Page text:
A woman looks at her reflection in the mirror, and the mirror is cracked where her pelvis is as she holds her abdomen in pain.

A Conversation On Female Pain With Endometriosis Entrepreneurs Lauren and Catherine Lee

Since the day of their first period, pain is a constant presence in the life of many women. Yet, female pain is routinely dismissed, a practice that has shocking consequences: women suffering from heart-attacks are half as likely as men to receive treatment.1

Lauren and Catherine Lee are twin sisters affected by endometriosis and the brains behind a natural supplement aimed at alleviating bad period pain. I wanted to chat with them about their own experience with pain, how it has affected their life, and most importantly, how they deal with it. This is what they said.

How much does pain affect your daily life?

Lauren: Even with Stage IV endometriosis, I've always felt really lucky because I've only ever had pain the week of my period. Since I had excision surgery with an endo specialist in 2014, my pain has been much more manageable.

Catherine: I have Stage II endo. Before having excision surgery, I would have intense cramps right before and during my period. The worst is when I would have a bowel movement while on my period. I thought I would pass out from the pain. Since surgery, I still get painful periods, but nothing to the extent I used to.

Since my first horrific first period, doctors told me that my pain was normal. What experience have you had?

Lauren: I’ve had absolutely the same experience. I've always had painful periods and my doctors just told me it was normal, to take painkillers, and go on birth control.

Catherine: I was always told painful periods were normal, so as my periods continued to worsen, I just figured it was part of life. It still blows my mind that so many women can suffer and live with a massive amount of pain and it's just accepted.

What’s your opinion on how female pain is treated?

Lauren: It’s completely disregarded especially when it comes to reproductive pain, periods, and menopause. Culturally, it's accepted that women should experience pain. I've found that the only time that doctors talk to me about my reproductive health is if it's about fertility.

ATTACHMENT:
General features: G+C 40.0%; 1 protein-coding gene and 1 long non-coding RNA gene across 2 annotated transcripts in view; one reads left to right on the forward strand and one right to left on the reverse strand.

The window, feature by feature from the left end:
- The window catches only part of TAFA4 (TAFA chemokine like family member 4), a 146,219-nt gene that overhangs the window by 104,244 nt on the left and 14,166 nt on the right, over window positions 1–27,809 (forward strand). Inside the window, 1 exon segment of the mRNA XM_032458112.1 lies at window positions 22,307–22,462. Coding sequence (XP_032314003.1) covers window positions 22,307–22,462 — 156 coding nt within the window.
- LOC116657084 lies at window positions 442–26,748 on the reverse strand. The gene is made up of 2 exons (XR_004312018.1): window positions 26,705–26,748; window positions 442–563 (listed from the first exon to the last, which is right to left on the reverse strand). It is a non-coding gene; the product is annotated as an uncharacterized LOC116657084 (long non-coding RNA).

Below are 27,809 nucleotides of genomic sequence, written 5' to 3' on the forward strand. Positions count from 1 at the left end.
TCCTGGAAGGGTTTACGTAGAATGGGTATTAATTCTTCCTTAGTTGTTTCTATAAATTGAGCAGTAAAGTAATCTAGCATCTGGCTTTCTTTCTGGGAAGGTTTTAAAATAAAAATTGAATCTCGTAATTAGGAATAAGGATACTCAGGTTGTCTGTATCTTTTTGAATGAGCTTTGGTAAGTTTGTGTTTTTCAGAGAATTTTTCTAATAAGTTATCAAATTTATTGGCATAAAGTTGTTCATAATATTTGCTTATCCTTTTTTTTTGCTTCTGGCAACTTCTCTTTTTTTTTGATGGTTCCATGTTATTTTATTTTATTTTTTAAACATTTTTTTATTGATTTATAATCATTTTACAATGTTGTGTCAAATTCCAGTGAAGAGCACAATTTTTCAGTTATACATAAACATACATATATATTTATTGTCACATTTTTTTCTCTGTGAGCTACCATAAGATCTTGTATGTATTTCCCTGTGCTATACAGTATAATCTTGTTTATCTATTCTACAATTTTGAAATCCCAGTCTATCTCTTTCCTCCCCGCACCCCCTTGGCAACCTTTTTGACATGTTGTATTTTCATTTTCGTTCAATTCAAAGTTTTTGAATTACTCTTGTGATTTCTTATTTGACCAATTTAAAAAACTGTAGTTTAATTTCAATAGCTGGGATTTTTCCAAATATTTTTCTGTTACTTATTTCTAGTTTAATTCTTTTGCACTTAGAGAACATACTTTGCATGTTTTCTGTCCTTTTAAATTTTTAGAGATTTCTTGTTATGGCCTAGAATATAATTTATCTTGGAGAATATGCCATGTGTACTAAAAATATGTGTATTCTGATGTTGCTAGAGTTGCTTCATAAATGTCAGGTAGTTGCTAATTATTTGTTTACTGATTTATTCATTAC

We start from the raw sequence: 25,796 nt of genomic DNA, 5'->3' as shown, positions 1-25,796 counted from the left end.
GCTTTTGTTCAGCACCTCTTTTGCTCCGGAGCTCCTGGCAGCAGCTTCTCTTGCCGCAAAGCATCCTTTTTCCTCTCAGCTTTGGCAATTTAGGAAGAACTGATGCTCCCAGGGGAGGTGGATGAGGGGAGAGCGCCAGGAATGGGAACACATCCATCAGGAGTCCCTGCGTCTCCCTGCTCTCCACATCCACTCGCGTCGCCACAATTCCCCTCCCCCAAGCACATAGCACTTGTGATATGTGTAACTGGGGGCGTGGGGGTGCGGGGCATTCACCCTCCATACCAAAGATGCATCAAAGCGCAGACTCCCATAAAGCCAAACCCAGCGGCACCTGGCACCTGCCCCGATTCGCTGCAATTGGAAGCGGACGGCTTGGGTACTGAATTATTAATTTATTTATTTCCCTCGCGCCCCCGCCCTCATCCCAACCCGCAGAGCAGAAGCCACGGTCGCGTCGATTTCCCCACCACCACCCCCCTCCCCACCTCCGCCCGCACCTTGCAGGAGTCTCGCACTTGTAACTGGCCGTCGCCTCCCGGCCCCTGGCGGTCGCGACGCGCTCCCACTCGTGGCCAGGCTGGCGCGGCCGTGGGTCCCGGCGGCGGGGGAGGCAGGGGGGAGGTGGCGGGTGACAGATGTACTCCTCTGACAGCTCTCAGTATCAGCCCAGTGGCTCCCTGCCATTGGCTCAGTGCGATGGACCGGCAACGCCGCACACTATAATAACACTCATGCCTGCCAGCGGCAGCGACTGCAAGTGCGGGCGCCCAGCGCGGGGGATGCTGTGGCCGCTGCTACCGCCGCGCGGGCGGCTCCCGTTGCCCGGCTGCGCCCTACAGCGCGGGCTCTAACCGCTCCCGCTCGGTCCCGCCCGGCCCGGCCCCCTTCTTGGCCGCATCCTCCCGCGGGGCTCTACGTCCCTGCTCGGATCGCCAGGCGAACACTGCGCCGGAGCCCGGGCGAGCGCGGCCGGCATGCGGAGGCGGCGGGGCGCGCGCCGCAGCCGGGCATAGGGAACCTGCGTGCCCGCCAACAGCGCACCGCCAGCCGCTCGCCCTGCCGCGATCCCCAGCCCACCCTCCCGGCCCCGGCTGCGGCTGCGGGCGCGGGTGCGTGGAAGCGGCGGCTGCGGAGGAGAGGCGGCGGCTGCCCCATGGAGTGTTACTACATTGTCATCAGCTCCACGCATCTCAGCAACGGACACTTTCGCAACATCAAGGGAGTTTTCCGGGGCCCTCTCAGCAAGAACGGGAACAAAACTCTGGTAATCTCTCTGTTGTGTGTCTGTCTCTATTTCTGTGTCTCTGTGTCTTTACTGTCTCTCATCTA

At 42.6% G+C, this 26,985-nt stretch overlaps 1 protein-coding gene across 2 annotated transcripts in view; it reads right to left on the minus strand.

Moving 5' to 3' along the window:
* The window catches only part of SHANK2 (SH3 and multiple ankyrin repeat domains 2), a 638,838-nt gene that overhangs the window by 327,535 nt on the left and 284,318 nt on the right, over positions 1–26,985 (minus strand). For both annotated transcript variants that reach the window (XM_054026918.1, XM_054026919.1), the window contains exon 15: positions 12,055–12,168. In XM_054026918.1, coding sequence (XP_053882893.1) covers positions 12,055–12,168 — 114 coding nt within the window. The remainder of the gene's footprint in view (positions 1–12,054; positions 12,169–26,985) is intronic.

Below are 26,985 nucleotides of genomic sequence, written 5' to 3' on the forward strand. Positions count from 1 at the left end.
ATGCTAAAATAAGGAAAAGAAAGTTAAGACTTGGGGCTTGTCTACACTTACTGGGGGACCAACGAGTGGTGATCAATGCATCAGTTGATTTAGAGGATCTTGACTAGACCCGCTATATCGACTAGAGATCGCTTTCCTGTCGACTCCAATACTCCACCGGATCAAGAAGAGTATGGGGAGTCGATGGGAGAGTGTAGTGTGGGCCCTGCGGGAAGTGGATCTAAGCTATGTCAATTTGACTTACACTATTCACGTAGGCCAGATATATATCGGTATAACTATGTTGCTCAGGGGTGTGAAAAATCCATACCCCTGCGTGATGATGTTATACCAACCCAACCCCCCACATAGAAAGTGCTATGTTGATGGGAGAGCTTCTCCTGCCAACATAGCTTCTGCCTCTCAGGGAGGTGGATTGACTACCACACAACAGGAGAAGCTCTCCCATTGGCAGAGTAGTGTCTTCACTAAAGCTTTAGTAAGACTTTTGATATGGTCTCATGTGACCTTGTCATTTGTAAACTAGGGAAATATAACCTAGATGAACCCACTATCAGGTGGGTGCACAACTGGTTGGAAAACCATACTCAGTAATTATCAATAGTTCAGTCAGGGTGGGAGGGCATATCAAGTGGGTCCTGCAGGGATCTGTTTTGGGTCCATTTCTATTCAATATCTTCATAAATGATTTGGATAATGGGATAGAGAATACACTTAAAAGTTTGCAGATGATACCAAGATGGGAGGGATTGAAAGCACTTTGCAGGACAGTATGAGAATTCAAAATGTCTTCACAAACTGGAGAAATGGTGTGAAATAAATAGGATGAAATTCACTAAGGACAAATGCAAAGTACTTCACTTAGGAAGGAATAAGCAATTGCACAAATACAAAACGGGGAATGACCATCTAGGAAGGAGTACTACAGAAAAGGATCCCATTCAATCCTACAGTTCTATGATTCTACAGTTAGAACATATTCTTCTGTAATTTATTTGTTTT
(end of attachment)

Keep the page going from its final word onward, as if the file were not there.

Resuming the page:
Catherine: Female pain isn't taken seriously. And pain for women of color is taken even less seriously. It angers me to no end that so much more money has been spent trying to help with erectile dysfunction than women's reproductive health.

What should more endometriosis patients know about pain?

Lauren: Horrific pain, even once you've been diagnosed with endometriosis, is not normal. Do not let doctors ever disregard your concerns.

For a period of about six months, I had an endometrioma which I didn't know about, on my left ovary. It was rupturing every other period and the first time it happened, the pain was so intense I literally heard something pop. I didn't even think about going to the ER (which I should have) because I just thought, "They said endometriosis was painful, so this is the level of pain I have to live with.”

I spent two weeks in hospital because once the endometrioma fully ruptured, 500ml of fluid entered my pelvis and my pelvis was so large I looked six months pregnant. I also had an incredibly high fever for about four days and the doctors thought I had sepsis. It was a really scary and incredibly painful time.

Catherine: Always trust your intuition and push to be heard.

Seeing Lauren and Catherine Lee doing something meaningful and real about period pain is inspiring. I don't know if there will be a time when female pain is treated with the seriousness it deserves, but I hope that the younger generations have it easier. Periods can cause discomfort, but if they are preventing someone from living their life, effective care and support should be readily available.

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